To preserve object image integrity and minimize lost information, it is beneficial to maximize the size of the intermediate image. This imposes a restriction on the amount of roll any single object may traverse since the intermediate image collapses to a line at a 45° rotation. For this reason, for an image requiring a rotation of 60°, the object image may be either stored or read in at a 90° rotation and then rotated only 30°. All object image data may even be stored at a 90° rotation in order to facilitate ease of reading pixels in column order. Storing all object images at the highest magnification required such that all transformations basically involve a reduction in size also contributes to the maintenance of image integrity.
To conserve system storage space as well as improve the speed of the input image delivery system, the pixel data corresponding to each cell can be stored in the object image library in a compressed form as a compressed object image. Prior to use of the object in a scene, the compressed cell pixel data is retrieved and then decompressed before becoming the input image to the warp transformation process. A compression technique commonly used by those skilled in the art is the JPEG DCT (Joint Photographic Experts Group Discrete Cosine Transform) image data compression standard. This standard is often used since it enables practical compression ratios of over 20:1. The JPEG-standard compression operates on 8 pixel by 8 line blocks of 64 pixels of an image and can be conveniently implemented using dedicated compression and decompression chips. Data compression, however, can decrease system throughput for objects which appear small on the display.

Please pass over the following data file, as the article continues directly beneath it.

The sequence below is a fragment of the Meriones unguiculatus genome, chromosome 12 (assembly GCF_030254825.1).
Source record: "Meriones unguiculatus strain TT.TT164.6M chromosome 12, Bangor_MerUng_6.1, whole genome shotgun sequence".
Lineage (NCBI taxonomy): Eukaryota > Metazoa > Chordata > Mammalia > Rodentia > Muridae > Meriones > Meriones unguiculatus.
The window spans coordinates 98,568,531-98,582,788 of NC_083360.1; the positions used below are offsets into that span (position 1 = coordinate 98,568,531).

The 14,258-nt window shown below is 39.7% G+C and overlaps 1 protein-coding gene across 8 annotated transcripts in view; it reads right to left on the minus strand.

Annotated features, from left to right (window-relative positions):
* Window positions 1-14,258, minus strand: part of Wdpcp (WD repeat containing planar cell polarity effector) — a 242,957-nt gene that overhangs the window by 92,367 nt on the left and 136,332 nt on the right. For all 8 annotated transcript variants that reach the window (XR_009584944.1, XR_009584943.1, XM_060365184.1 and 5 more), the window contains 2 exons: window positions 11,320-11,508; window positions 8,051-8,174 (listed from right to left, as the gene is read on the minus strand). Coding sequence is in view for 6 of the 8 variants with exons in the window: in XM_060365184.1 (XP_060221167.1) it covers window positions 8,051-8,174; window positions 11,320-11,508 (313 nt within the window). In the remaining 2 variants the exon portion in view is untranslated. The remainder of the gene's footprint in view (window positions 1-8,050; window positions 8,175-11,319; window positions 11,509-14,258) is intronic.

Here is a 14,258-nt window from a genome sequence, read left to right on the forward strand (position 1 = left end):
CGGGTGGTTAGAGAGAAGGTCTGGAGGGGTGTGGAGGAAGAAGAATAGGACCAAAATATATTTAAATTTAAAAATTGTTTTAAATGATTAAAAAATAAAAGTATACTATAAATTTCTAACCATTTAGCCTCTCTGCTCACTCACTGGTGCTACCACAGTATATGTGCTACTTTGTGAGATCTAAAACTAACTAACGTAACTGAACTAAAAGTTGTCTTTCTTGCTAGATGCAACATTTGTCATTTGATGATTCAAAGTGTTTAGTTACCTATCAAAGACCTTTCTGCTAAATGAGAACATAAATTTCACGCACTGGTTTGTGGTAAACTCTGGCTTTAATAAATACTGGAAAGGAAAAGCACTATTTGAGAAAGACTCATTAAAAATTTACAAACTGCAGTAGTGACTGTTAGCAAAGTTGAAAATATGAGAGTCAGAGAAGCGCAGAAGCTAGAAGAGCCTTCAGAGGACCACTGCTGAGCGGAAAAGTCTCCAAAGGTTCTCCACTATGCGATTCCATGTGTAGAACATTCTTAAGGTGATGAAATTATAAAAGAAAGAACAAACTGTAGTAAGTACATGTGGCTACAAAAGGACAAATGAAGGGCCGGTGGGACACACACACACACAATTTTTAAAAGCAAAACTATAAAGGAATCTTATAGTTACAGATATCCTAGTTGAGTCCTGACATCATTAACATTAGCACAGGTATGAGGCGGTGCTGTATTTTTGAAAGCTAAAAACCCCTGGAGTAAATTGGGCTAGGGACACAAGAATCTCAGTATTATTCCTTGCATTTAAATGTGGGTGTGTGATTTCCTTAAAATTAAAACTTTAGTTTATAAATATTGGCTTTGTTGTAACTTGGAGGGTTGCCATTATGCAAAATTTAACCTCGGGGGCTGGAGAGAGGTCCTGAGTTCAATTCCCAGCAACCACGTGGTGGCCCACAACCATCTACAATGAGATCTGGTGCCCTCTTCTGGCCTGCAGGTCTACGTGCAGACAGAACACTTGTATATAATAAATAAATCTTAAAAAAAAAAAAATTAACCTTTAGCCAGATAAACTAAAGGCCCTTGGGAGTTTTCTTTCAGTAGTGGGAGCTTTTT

Other inefficiencies also result from storing all of the cells as uniform sized pixel arrays for both near and far geospecific data. As shown in FIG. 2, even though the cells which make up the various segments of a gaming area terrain are stored as like sized object images, for this example called Levels of Detail (LOD), only those cells making up terrain segments near to the eyepoint such as segment 1-2 use most of the pixel information contained in the object image. The terrain segments farther from the eye point, such as segment 8-9, have the pixel data of their object image spatially compressed into a very small region when mapped onto the screen. This is very inefficient because it involves the processing of many input pixels in order to generate only a few output pixels.